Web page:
Nidi and I were curious so we collected all sorts of food waste from a local wet market. We found that there was an abundance of shredded coconut (leftovers from pressed coconut milk), cassava and potato peels (leftovers from starch and chip-making), cassava leaf stems (from restaurant orders), and plenty of unusable banana leaves that were in perfect shape but not big enough in size for wrappings. The seller told us these leaves would have been collected by tempe block makers if they were of the correct size.
First, we thought of retting to soften the banana leaf fibres. Retting is a tricky process. You can’t really tell when the fibres have gone through enough fermentation unless you test them systematically. We didn’t want to be tied up in rigorous testing, so we just soaked the fibres and took samples out from the retting vat after each day. We even got curious once and left the fibres soaking for months. It grew mushrooms. Despite being soaked for months, the flesh of the leaf did not disintegrate and remained as stiff as before.
It was clear that retting did not give the effect desired. So I decided to ask assistance from a friend, Alvinska, who specialized in paper-making. Instead of using banana leaf fibres as threads, perhaps pulping the leaves would be more practical. Banana leaf fibres on their own would not bind together properly. However, staying true to the plant family, we soon discovered mixing banana leaf with abaca fibres allowed the fibres to bind during the drying process of paper-making.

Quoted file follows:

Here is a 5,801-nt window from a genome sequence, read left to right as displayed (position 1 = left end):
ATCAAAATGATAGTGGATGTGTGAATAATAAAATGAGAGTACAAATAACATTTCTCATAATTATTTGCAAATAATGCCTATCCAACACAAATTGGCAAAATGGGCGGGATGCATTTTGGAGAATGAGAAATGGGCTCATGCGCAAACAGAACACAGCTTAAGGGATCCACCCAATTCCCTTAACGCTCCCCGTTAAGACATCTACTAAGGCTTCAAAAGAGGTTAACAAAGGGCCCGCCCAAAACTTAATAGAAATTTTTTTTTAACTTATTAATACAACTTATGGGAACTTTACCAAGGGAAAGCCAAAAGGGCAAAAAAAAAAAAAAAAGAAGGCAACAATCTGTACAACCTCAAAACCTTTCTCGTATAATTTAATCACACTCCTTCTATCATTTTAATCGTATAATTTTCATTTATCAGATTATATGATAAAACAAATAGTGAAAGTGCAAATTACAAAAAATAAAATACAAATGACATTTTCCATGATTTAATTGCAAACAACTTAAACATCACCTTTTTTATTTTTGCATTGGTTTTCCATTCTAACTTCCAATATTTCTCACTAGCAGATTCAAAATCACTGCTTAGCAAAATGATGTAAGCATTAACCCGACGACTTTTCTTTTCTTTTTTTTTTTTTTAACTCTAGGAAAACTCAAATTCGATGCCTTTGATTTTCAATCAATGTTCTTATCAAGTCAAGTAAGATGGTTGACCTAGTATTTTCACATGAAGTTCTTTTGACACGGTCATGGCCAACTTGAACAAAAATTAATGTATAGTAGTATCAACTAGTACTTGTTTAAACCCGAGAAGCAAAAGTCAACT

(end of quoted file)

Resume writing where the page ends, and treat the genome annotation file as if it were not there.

Once in paper form, the fibres allowed me to explore the idea of a simple circular production. Previously, the banana leaves could be used as eating mats. Therefore, once no longer used as so, I could turn them into pulp, make paper out of it, and weave the paper into plates. Plates are just another form of an eating mat. It is a simple implementation of the cradle-to-cradle concept.
These days, I am exploring pineapple leaves. It is still a part of the food industry. In South Sumatra, after harvesting the pineapple fruits, farmers would simply burn the plant carcass to reopen the plantation fields for new crop. However, my research team noticed an unutilized potential in the pineapple leaves. We are developing ideas for the region. The pineapples I ate during my stay in Sumatra came in all sorts of form: fruit slices, jam, chips, stew, even sambal.
Utilising fibres from food and agricultural waste has proven to be fruitful. The more I eat, the more I find potential fibres in each bite. Being a textile lecturer now brings me more joy as a foodie.
FAO. 2019. The State of Food and Agriculture 2019. Moving forward on food loss and waste reduction. Rome.
McDonough, W. and Braungart, M. 2002. Cradle to Cradle. New York: North Point Press.
After graduating college with a degree in textile crafts, Sabrina Sakina dabbled into the magical world of garment production and fashion. A lucky chance led her to an exchange program to Japan, which re-established her curiosity in textiles, specifically structure designing. She is now based in the dynamic town of Bandung, Indonesia, and works on several projects, including topics such as e-textiles and new materials. See @shapby